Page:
Great Ideas in Psychology

Pages: 320
Subject: Psychology
Imprint: Oneworld Academic

Great Ideas in Psychology

A Cultural and Historical Introduction

Fathali M. Moghaddam

An innovative introduction to nineteen key ideas that have revolutionised the study of psychology, with subjects ranging from development to neuroscience.
9781851683796 (27 Jun 2005)
RRP £29.00 / US$42.00

The Book

This book focuses on the key ideas of the most important modern psychologists. Nineteen classic "great ideas" in psychology are critically assessed in their cultural and historical context, with topics ranging from neuroscience to personality, development to socio-cultural issues. The simple narrative style and chapter structure, combined with "critical thinking questions" and a shortlist of essential readings for further study at the end of each chapter, provides an ideal approach for anyone interested in learning about the key ideas and theories in psychology

Additional Information

Subject Psychology
Pages 320
Imprint Oneworld Academic


About the Author

Author Fathali Moghaddam is Professor of Psychology at Georgetown University. A highly respected academic and writer, he has written numerous books and articles, including Social Psychology: Exploring Universals across Cultures (1998, Freeman), and has had many years experience of teaching psychology at undergraduate level.

Table of Contents

1. Introduction: Working Out and Working In

What makes an Idea Great?

Great Ideas and Orientations in Psychology

Concluding Comment

2. The Psychological Laboratory

The Laboratory Becomes Central to


Critically Assessing the Psychology Laboratory

Concluding Comment

3. Placebo Effect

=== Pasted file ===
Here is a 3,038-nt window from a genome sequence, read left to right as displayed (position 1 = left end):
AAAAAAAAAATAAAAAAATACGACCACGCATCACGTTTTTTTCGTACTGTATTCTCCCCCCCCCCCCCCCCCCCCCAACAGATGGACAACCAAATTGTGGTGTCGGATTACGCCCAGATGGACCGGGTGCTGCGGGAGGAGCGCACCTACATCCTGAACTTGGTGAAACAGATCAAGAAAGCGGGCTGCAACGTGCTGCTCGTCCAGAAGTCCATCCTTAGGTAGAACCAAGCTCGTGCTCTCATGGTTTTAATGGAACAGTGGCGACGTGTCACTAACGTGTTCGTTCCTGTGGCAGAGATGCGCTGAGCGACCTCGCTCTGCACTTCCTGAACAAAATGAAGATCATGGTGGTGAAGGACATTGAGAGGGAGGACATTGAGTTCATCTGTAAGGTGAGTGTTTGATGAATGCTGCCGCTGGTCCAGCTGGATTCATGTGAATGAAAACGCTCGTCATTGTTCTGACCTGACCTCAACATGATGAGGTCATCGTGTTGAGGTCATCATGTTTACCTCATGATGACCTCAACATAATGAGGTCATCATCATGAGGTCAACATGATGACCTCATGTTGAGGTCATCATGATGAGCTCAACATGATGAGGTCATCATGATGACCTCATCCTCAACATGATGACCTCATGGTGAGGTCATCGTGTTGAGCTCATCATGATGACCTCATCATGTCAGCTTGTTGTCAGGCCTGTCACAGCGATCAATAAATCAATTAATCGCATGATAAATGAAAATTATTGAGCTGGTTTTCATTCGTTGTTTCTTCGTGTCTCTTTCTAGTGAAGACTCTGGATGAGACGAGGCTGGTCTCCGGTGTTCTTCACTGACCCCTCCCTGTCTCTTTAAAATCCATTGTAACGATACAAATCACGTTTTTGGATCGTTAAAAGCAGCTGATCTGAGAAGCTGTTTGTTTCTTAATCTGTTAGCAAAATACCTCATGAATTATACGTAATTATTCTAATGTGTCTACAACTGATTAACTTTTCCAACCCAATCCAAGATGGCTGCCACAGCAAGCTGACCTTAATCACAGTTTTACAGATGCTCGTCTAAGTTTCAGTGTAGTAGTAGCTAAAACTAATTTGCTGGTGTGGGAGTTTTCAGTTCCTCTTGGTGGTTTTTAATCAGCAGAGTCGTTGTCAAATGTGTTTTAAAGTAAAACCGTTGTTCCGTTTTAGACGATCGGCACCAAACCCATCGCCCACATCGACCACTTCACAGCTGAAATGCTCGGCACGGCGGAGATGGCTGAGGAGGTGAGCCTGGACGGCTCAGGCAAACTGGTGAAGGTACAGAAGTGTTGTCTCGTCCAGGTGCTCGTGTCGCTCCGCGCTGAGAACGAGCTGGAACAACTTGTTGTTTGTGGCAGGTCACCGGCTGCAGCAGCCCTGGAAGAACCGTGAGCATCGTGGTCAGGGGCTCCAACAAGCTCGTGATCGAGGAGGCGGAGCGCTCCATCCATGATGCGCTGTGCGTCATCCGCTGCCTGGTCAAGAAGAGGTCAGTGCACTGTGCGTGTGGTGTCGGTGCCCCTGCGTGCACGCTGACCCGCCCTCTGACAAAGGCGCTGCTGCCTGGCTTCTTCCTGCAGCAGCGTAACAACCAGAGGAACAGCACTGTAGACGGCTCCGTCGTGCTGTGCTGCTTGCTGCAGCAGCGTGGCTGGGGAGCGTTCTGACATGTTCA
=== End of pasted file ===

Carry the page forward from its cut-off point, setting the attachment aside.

Factors to Consider in Testing for the Placebo Effect

Meaning and the Active Placebo

Complicating Factors

Concluding Comment

4.The Freudian Unconscious

Early History of the Unconscious

The Freudian Unconscious

The Unconscious Re-assessed

Concluding Comment

5.The Memory Trace: Long Term Potentiation (LPT)

Pioneering Ideas

Pioneering Experimental Research

Debate Over Long-Term Potentiation

Concluding Comment


The Law of Effect and Classical Conditioning

The American Context and Instrumental Learning

Learning, Cognitive Neuroscience, and Culture

Concluding Comment

7.Intelligence Tests

Why Are Intelligence Tests Important?

At What Age, If Ever, Does Intelligence Become Fixed?

What Are the Contributions of Nature and Nurture to Intelligence?

Is There One or Multiple Intelligence?

Concluding Comment

8.Artificial Intelligence

The Context of Artificial Intelligence

The ‘Long Debate' and Artificial Intelligence

Concluding Comment

9.Stage Models of Development

The Major Stage Models

Core Assumptions

Concluding Comment

10.The Zone of Proximal Development

Assumptions of the Traditional Approach

A Vygotskian Approach to Child Development

Concluding Comment


The Historical Context of the Idea

Bowlby's Four Phase Model

Variations on the Attachment Theme

Concluding Comment

12.Displaced Aggression

The Idea of Displaced Aggression in Wider Context

The Assumed Association Between Frustration and Aggression

Displaced Aggression and Freud's Intergroup Psychology

Concluding Comment

13.Personality Traits

Methodological Dilemmas

Conceptual Dilemmas

Concluding Comment

14.The Self

The Sense of Self



Concluding Comment

15.Conformity to Group Norms

Conformity to Arbitrary Norms

Power, Norms, and Conformity

Concluding Comment

16.Obedience to Authority

The Experimental Study of Obedience

Why Are Milgram's Obedience Studies Important?

Lessons From Psychological Research on Obedience

Concluding Comment

17.Feminist Psychology

The Cultural and Historical Context

Discovering and Interpreting Gender Differences

Concluding Comment

18.Multicultural Psychology

Assimilation and Identity

Multiculturalism and Identity

Concluding Comment

19.Evolutionary Psychology

The Historical Context of Darwin's Evolutionary Theory

Genetics and Evolutionary Psychology

Genes as ‘Causes' of Behavior

Concluding Comment

20.Social Constructionism

The Context and Background of Social Constructionism

The Main Implications of Social Constructionism

Concluding Comment